Report: Apple Planned to Launch its Own Healthcare Clinics in 2016 With ‘Apple Doctors’

Apple Healthcare clinic

Apple is not afraid to launch new products and services as it is gradually expanding its list. However, is now reported that Apple was planning to launch its own Healthcare service in 2016 with 'Apple Doctors.' The report cites that Apple was looking to open its own clinics with doctors employed by the company. The doctors would use the health and fitness data gathered by the Apple Watch and iPhone.

Apple Had Planned to Introduce its Own Healthcare Clinics With Doctors But It Did Not Fall Through

While the company did not go through the plan, it did ramp up its research into the health and fitness segment. Apple Health was launched back in 2014 and since then the company has been adding more features to the platform. The detailed report from The Wall Street Journal claims that Apple had plans to launch its own healthcare service with Apple-hired doctors and subscription plans. The report further states that the project was halted "due to internal conflicts."

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Due to the conflict, Apple redirected its employees to make health and fitness-centric products such as the Apple Watch and its apps. Back in 2016, Apple COO, Jeff Williams told its employees to devise a system that would "disrupt" the United States' fee-for-service method. What this means is that Jeff William asked its employees to make a system through which will restrain its users to not see a doctor until 'something goes wrong.' His team came up with the idea to 'provide medical service of its own.'

“[The service would be] linking data generated by Apple devices with virtual and in-person care provided by Apple doctors. Apple would offer primary care, but also continuous health monitoring as part of a subscription-based personalized health program, according to these people and the documents.”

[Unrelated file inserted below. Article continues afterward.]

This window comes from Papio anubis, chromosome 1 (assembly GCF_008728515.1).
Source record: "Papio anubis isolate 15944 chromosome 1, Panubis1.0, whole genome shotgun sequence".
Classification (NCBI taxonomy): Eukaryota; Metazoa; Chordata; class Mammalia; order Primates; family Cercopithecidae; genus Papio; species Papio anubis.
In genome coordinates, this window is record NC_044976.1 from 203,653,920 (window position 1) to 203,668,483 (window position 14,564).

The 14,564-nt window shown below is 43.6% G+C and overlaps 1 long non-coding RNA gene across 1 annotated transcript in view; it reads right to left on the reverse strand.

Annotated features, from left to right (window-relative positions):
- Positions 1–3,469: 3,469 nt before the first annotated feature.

Apple started testing its clinics turned testbeds near Apple Park and the testing continues to this day. The plan has not moved past the "preliminary stage." Apple employed Dr. Sumbal Desai from Standford University to run the project and her unit "discourages critical feedback."

“Some employees expressed concerns that internal data about the clinics’ performance, data that was recently used to support the rollout of a new digital health app, has been inaccurate or compiled haphazardly, according to the documents and people familiar with the data.”

At this point in time, there is no word if Apple will launch its own healthcare clinics. The company might move on to the next step to debut its healthcare service in the future. We will share more details on the scene as soon as we have further information.

What are your thoughts on Apple's plans to launch its own healthcare clinics? Let us know in the comments.

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